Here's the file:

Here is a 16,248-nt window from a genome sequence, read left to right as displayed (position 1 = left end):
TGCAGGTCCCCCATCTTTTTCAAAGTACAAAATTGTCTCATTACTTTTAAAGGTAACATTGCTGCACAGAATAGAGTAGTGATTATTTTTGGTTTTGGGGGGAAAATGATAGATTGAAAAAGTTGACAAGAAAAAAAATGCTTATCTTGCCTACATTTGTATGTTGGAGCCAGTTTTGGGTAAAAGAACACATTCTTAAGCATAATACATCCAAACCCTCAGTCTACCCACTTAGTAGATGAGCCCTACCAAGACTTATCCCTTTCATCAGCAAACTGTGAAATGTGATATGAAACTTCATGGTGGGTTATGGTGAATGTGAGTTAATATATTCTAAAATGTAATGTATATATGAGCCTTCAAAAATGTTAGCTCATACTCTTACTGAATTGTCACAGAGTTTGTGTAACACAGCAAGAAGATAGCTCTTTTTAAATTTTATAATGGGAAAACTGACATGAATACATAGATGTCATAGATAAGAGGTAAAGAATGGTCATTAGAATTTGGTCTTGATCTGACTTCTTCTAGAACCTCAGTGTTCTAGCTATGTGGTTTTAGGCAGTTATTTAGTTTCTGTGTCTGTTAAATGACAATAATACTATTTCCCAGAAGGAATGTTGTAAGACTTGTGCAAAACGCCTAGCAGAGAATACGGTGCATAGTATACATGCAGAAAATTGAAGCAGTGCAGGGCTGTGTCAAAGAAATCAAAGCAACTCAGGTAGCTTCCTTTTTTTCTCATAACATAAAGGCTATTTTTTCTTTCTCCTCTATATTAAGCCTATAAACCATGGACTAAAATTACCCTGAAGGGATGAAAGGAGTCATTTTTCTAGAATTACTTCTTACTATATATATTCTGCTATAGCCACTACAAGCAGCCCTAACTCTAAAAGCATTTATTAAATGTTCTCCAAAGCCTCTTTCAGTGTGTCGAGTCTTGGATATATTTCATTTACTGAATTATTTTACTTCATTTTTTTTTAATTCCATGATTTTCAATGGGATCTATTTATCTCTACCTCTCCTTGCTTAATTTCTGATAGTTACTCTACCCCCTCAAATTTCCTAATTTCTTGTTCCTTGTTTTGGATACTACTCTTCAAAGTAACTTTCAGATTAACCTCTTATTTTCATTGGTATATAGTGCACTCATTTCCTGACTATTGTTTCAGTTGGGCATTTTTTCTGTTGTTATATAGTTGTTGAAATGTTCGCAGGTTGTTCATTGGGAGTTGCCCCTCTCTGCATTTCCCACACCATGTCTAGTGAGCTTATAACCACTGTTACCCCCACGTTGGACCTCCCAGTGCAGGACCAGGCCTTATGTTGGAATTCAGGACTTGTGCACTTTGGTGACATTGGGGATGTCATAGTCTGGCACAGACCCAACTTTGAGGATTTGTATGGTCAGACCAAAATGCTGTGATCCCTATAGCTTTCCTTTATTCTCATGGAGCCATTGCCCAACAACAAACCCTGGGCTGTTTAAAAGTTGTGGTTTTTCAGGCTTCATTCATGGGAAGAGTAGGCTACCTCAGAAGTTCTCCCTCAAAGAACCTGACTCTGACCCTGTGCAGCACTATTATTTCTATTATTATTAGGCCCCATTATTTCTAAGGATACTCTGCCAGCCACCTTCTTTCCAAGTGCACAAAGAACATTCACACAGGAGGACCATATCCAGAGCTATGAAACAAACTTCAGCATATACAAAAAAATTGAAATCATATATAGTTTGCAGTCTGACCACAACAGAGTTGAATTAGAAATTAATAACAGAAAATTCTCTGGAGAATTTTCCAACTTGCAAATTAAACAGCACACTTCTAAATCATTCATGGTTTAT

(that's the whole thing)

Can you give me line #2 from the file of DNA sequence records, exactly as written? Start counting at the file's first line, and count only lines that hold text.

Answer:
TGCAGGTCCCCCATCTTTTTCAAAGTACAAAATTGTCTCATTACTTTTAAAGGTAACATTGCTGCACAGAATAGAGTAGTGATTATTTTTGGTTTTGGGGGGAAAATGATAGATTGAAAAAGTTGACAAGAAAAAAAATGCTTATCTTGCCTACATTTGTATGTTGGAGCCAGTTTTGGGTAAAAGAACACATTCTTAAGCATAATACATCCAAACCCTCAGTCTACCCACTTAGTAGATGAGCCCTACCAAGACTTATCCCTTTCATCAGCAAACTGTGAAATGTGATATGAAACTTCATGGTGGGTTATGGTGAATGTGAGTTAATATATTCTAAAATGTAATGTATATATGAGCCTTCAAAAATGTTAGCTCATACTCTTACTGAATTGTCACAGAGTTTGTGTAACACAGCAAGAAGATAGCTCTTTTTAAATTTTATAATGGGAAAACTGACATGAATACATAGATGTCATAGATAAGAGGTAAAGAATGGTCATTAGAATTTGGTCTTGATCTGACTTCTTCTAGAACCTCAGTGTTCTAGCTATGTGGTTTTAGGCAGTTATTTAGTTTCTGTGTCTGTTAAATGACAATAATACTATTTCCCAGAAGGAATGTTGTAAGACTTGTGCAAAACGCCTAGCAGAGAATACGGTGCATAGTATACATGCAGAAAATTGAAGCAGTGCAGGGCTGTGTCAAAGAAATCAAAGCAACTCAGGTAGCTTCCTTTTTTTCTCATAACATAAAGGCTATTTTTTCTTTCTCCTCTATATTAAGCCTATAAACCATGGACTAAAATTACCCTGAAGGGATGAAAGGAGTCATTTTTCTAGAATTACTTCTTACTATATATATTCTGCTATAGCCACTACAAGCAGCCCTAACTCTAAAAGCATTTATTAAATGTTCTCCAAAGCCTCTTTCAGTGTGTCGAGTCTTGGATATATTTCATTTACTGAATTATTTTACTTCATTTTTTTTTAATTCCATGATTTTCAATGGGATCTATTTATCTCTACCTCTCCTTGCTTAATTTCTGATAGTTACTCTACCCCCTCAAATTTCCTAATTTCTTGTTCCTTGTTTTGGATACTACTCTTCAAAGTAACTTTCAGATTAACCTCTTATTTTCATTGGTATATAGTGCACTCATTTCCTGACTATTGTTTCAGTTGGGCATTTTTTCTGTTGTTATATAGTTGTTGAAATGTTCGCAGGTTGTTCATTGGGAGTTGCCCCTCTCTGCATTTCCCACACCATGTCTAGTGAGCTTATAACCACTGTTACCCCCACGTTGGACCTCCCAGTGCAGGACCAGGCCTTATGTTGGAATTCAGGACTTGTGCACTTTGGTGACATTGGGGATGTCATAGTCTGGCACAGACCCAACTTTGAGGATTTGTATGGTCAGACCAAAATGCTGTGATCCCTATAGCTTTCCTTTATTCTCATGGAGCCATTGCCCAACAACAAACCCTGGGCTGTTTAAAAGTTGTGGTTTTTCAGGCTTCATTCATGGGAAGAGTAGGCTACCTCAGAAGTTCTCCCTCAAAGAACCTGACTCTGACCCTGTGCAGCACTATTATTTCTATTATTATTAGGCCCCATTATTTCTAAGGATACTCTGCCAGCCACCTTCTTTCCAAGTGCACAAAGAACATTCACACAGGAGGACCATATCCAGAGCTATGAAACAAACTTCAGCATATACAAAAAAATTGAAATCATATATAGTTTGCAGTCTGACCACAACAGAGTTGAATTAGAAATTAATAACAGAAAATTCTCTGGAGAATTTTCCAACTTGCAAATTAAACAGCACACTTCTAAATCATTCATGGTTTAT